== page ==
Tag Archives: abortion

What is a Doul-a and What Do We Do?

When I first heard the term doula, I literally spoke the words: “a what-nah?” Fast forward two years and here I am: a practicing doula. The term ‘doula’ is ancient Greek and roughly translates as “a woman who serves.” For a professional movement that aims to empower, advocate and offer caring, non-judgemental support during pregnancy, birth, and the postpartum period, this definition, while providing the gist, falls short. (Oh, and there’s no rule that men can’t be doulas.) If you don’t know about doulas, or if what you do know makes you scratch your head in confusion or suspicion, do me this favour and bear with me as I hopefully debunk some common myths and share what I know to be true about the doula role.

A common doula image has been the hippy-dippy, placenta eating type (while the healing benefits of this practice can be argued) the bottom line is that doulas do not force-feed their clients placentas, a myth that can create real barriers to doulas being taken seriously in broader systems of care – someone who wafts into a room ripe with patchouli oil and is dismissive of doctor’s orders.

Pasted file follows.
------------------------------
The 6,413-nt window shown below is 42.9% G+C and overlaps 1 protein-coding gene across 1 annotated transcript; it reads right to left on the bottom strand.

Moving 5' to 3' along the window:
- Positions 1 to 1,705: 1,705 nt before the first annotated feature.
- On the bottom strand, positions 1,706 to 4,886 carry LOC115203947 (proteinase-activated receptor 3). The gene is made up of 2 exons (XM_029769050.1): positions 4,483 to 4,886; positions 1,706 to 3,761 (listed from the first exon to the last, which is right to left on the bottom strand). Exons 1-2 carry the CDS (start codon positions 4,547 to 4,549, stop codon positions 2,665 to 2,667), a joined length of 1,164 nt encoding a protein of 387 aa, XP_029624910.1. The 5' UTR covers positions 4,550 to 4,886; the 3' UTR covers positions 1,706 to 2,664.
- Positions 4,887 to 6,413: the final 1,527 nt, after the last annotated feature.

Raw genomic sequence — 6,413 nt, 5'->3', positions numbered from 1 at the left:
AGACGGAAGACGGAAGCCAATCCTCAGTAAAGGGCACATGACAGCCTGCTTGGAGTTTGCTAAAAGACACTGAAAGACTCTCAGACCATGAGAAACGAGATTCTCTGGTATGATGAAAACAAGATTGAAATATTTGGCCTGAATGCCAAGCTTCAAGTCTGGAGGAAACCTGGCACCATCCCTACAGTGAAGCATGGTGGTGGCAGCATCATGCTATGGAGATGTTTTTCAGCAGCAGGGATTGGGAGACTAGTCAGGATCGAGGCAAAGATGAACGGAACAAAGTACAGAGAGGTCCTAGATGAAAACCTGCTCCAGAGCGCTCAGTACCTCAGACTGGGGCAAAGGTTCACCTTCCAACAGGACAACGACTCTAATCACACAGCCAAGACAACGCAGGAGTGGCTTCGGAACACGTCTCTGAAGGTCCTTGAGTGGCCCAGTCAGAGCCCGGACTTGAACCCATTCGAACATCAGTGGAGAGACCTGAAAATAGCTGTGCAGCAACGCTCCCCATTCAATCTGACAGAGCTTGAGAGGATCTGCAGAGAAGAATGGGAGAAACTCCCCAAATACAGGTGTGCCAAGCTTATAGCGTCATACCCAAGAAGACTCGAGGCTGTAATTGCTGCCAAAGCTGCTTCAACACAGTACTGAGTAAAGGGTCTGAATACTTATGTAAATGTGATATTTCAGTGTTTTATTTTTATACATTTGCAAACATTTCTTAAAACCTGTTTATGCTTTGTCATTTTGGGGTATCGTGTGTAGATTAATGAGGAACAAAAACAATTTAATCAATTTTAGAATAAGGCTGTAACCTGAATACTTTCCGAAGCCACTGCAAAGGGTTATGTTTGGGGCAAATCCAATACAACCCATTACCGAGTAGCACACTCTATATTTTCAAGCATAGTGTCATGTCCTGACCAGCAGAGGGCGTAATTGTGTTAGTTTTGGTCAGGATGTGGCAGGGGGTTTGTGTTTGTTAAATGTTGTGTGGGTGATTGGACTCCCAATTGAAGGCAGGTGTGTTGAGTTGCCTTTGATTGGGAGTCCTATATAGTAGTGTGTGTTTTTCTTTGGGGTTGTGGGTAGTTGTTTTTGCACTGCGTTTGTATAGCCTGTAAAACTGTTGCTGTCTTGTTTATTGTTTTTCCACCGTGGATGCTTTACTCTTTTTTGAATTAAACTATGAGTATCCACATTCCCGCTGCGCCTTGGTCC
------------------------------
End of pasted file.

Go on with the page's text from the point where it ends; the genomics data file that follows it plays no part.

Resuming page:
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Art courtesy of the author, Rachel.

Here are some frank but concise things to know: 1) if a doula has been trained well, they will know the role is not a clinical one, and 2) that while a ‘hippy-dippy’ approach is often scoffed at, it seems clear that our culture is starved for what might better be termed ‘holistic care.’ I feel lucky to have attended births where medical staff and holistic practitioners worked symbiotically. The outcome was stunning. Our mutual respect and willingness to complement each other’s roles disproved the notion that ‘medical births’ and ‘natural births’ must be separate entities. This type of bridging is one of a doula’s most astonishing tasks and achievements. The doula’s role is that of an impartial diplomat, offering translations, support and conflict resolution if tensions may be running high. A doula also runs interference between expectant parents and well-meaning but occasionally overbearing family members. Continue reading